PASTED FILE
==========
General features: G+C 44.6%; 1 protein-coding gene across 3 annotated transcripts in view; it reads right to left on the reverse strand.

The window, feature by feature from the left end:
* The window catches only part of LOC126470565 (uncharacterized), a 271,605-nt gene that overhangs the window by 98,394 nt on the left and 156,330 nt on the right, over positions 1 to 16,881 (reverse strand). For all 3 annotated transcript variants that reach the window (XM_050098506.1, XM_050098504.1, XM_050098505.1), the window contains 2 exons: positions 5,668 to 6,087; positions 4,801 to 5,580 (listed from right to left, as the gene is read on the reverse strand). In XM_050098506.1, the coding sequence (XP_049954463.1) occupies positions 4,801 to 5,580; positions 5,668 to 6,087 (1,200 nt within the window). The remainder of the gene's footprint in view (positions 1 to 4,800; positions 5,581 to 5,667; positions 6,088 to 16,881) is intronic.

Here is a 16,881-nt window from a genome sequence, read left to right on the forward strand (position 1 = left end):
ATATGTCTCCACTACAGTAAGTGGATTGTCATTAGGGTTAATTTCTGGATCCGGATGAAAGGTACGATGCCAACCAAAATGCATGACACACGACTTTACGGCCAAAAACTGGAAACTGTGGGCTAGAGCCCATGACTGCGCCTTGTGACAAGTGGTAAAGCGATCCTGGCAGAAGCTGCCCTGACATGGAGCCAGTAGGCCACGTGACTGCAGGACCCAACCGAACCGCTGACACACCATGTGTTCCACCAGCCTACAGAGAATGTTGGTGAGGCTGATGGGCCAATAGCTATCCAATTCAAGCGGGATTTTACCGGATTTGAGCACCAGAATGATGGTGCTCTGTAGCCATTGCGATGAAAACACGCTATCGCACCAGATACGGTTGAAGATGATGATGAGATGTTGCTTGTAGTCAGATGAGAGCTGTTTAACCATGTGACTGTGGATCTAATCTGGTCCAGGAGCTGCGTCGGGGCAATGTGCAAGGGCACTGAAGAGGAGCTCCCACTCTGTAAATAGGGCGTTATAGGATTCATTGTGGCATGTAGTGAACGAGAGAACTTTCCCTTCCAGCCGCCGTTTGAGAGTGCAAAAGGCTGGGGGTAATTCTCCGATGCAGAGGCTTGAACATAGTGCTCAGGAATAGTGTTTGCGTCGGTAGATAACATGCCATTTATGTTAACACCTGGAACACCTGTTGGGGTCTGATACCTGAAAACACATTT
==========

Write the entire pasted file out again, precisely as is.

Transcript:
General features: G+C 44.6%; 1 protein-coding gene across 3 annotated transcripts in view; it reads right to left on the reverse strand.

The window, feature by feature from the left end:
* The window catches only part of LOC126470565 (uncharacterized), a 271,605-nt gene that overhangs the window by 98,394 nt on the left and 156,330 nt on the right, over positions 1 to 16,881 (reverse strand). For all 3 annotated transcript variants that reach the window (XM_050098506.1, XM_050098504.1, XM_050098505.1), the window contains 2 exons: positions 5,668 to 6,087; positions 4,801 to 5,580 (listed from right to left, as the gene is read on the reverse strand). In XM_050098506.1, the coding sequence (XP_049954463.1) occupies positions 4,801 to 5,580; positions 5,668 to 6,087 (1,200 nt within the window). The remainder of the gene's footprint in view (positions 1 to 4,800; positions 5,581 to 5,667; positions 6,088 to 16,881) is intronic.

Here is a 16,881-nt window from a genome sequence, read left to right on the forward strand (position 1 = left end):
ATATGTCTCCACTACAGTAAGTGGATTGTCATTAGGGTTAATTTCTGGATCCGGATGAAAGGTACGATGCCAACCAAAATGCATGACACACGACTTTACGGCCAAAAACTGGAAACTGTGGGCTAGAGCCCATGACTGCGCCTTGTGACAAGTGGTAAAGCGATCCTGGCAGAAGCTGCCCTGACATGGAGCCAGTAGGCCACGTGACTGCAGGACCCAACCGAACCGCTGACACACCATGTGTTCCACCAGCCTACAGAGAATGTTGGTGAGGCTGATGGGCCAATAGCTATCCAATTCAAGCGGGATTTTACCGGATTTGAGCACCAGAATGATGGTGCTCTGTAGCCATTGCGATGAAAACACGCTATCGCACCAGATACGGTTGAAGATGATGATGAGATGTTGCTTGTAGTCAGATGAGAGCTGTTTAACCATGTGACTGTGGATCTAATCTGGTCCAGGAGCTGCGTCGGGGCAATGTGCAAGGGCACTGAAGAGGAGCTCCCACTCTGTAAATAGGGCGTTATAGGATTCATTGTGGCATGTAGTGAACGAGAGAACTTTCCCTTCCAGCCGCCGTTTGAGAGTGCAAAAGGCTGGGGGTAATTCTCCGATGCAGAGGCTTGAACATAGTGCTCAGGAATAGTGTTTGCGTCGGTAGATAACATGCCATTTATGTTAACACCTGGAACACCTGTTGGGGTCTGATACCTGAAAACACATTT